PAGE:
Among the arts of the Way, there is a specific doctrine of the celestial fox. [The doctrine] says that the celestial fox has nine tails and a golden color. It serves in the Palace of the Sun and Moon and has its own fu (talisman) and a jiao ritual. It can transcend yin and yang.[8]

The fox spirits encountered in tales and legends are usually females and appear as young, beautiful women. One of the most infamous fox spirits in Chinese mythology was Daji, who is portrayed in the Ming Dynasty shenmo novel Fengshen Yanyi. A beautiful daughter of a general, she was married forcibly to the cruel tyrant King Zhou of Shang. A nine-tailed fox spirit who served Nüwa, whom King Zhou had offended, entered into and possessed her body, expelling the true Daji's soul. The spirit, as Daji, and her new husband schemed cruelly and invented many devices of torture, such as forcing righteous officials to hug red-hot metal pillars.[9] Because of such cruelties, many people, including King Zhou's own former generals, revolted and fought against the Shang dynasty. Finally, King Wen of Zhou, one of the vassals of Shang, founded a new dynasty named after his country. The fox spirit in Daji's body was later driven out by Jiang Ziya, the first Prime Minister of the Zhou dynasty, and her spirit condemned by Nüwa herself for excessive cruelty.


Popular fox worship during the Tang dynasty has been mentioned in a text entitled Hu Shen (Fox gods):

Since the beginning of the Tang, many commoners have worshiped fox spirits. They make offerings in their bedchambers to beg for their favor. The foxes share people's food and drink. They do not serve a single master. At the time there was a figure of speech saying, "Where there is no fox demon, no village can be established."[10]

In the Song dynasty, fox spirit cults, such as those dedicated to Daji, became outlawed, but their suppression was unsuccessful.[11] For example, in 1111, an imperial edict was issued for the destruction of many spirit shrines within Kaifeng, including those of Daji.[12]

On the eve of the Jurchen invasion, a fox went to the throne of Emperor Huizong of Song. This resulted in Huizong ordering the destruction of all fox temples in Kaifeng. The city was invaded the next day, and the dynasty fell after five months.[7]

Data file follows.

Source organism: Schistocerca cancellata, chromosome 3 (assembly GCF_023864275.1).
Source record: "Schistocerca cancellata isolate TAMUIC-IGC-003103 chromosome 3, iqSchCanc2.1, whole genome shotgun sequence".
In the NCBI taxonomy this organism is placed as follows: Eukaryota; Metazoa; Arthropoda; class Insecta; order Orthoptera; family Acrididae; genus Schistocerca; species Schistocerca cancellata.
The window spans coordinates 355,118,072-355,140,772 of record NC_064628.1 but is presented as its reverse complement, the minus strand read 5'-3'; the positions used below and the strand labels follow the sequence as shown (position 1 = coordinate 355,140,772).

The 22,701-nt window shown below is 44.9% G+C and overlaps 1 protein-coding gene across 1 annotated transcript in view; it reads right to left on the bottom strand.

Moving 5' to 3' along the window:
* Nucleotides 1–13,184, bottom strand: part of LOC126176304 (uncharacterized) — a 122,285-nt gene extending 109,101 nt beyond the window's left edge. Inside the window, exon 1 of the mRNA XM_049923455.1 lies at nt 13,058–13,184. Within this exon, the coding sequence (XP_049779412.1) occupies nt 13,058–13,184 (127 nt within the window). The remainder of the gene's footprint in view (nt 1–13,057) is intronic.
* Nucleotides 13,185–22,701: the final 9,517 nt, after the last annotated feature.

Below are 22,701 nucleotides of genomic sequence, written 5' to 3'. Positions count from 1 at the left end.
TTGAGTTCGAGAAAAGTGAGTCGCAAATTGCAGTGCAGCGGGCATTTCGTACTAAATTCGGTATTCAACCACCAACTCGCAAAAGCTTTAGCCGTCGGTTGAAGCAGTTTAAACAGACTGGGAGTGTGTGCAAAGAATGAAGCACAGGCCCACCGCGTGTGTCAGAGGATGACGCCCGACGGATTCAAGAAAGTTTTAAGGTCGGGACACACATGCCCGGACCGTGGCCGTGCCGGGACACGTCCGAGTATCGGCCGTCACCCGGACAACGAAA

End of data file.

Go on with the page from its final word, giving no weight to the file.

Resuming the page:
In late imperial China, during the Ming and Qing dynasties, disruptions in the domestic environment could be attributed to the mischief of fox spirits, which could throw or tear apart objects in a manner similar to a poltergeist.[13] "Hauntings" by foxes were often regarded as both commonplace and essentially harmless, with one seventeenth-century author commenting that "Out of every ten houses in the capital, six or seven have fox demons, but they do no harm and people are used to them".[14]

Typically fox spirits were seen as dangerous, but some of the stories in the Qing dynasty book Liaozhai Zhiyi by Pu Songling are love stories between a fox appearing as a beautiful girl and a young human male. In the fantasy novel The Three Sui Quash the Demons' Revolt, a huli jing teaches a young girl magic, enabling her to conjure armies with her spells.[15]

Belief in fox spirits has also been implicated as an explanatory factor in the incidence of attacks of koro, a culture-bound syndrome found in southern China and Malaysia in particular.[16]

There is mention of the fox spirit in Chinese Chán Buddhism, when Linji Yixuan compares them to voices that speak of the Dharma, stating "the immature young monks, not understanding this, believe in these fox-spirits..."[17]

Fox spirits were thought to be to disguise themselves as women.[18] In this guise, they seduced young men who were scholars or merely intelligent to absorb "life essence through their semen".[18] This allowed them to actually turn into humans, then huxian, and then, after 1,000 years, it would turn into a nine-tailed fox god which was able to navigate through higher realms of tiān.[18]

A handful of Huli jing also appear in Wu Cheng'en's late 16th-century novel, the Journey to the West:

  • A brother-sister pair appear in the story-arc covering the demon-brothers, Golden-Horn and Silver-Horn, introduced as the demon-brother's venerable mother and maternal-uncle, respectively.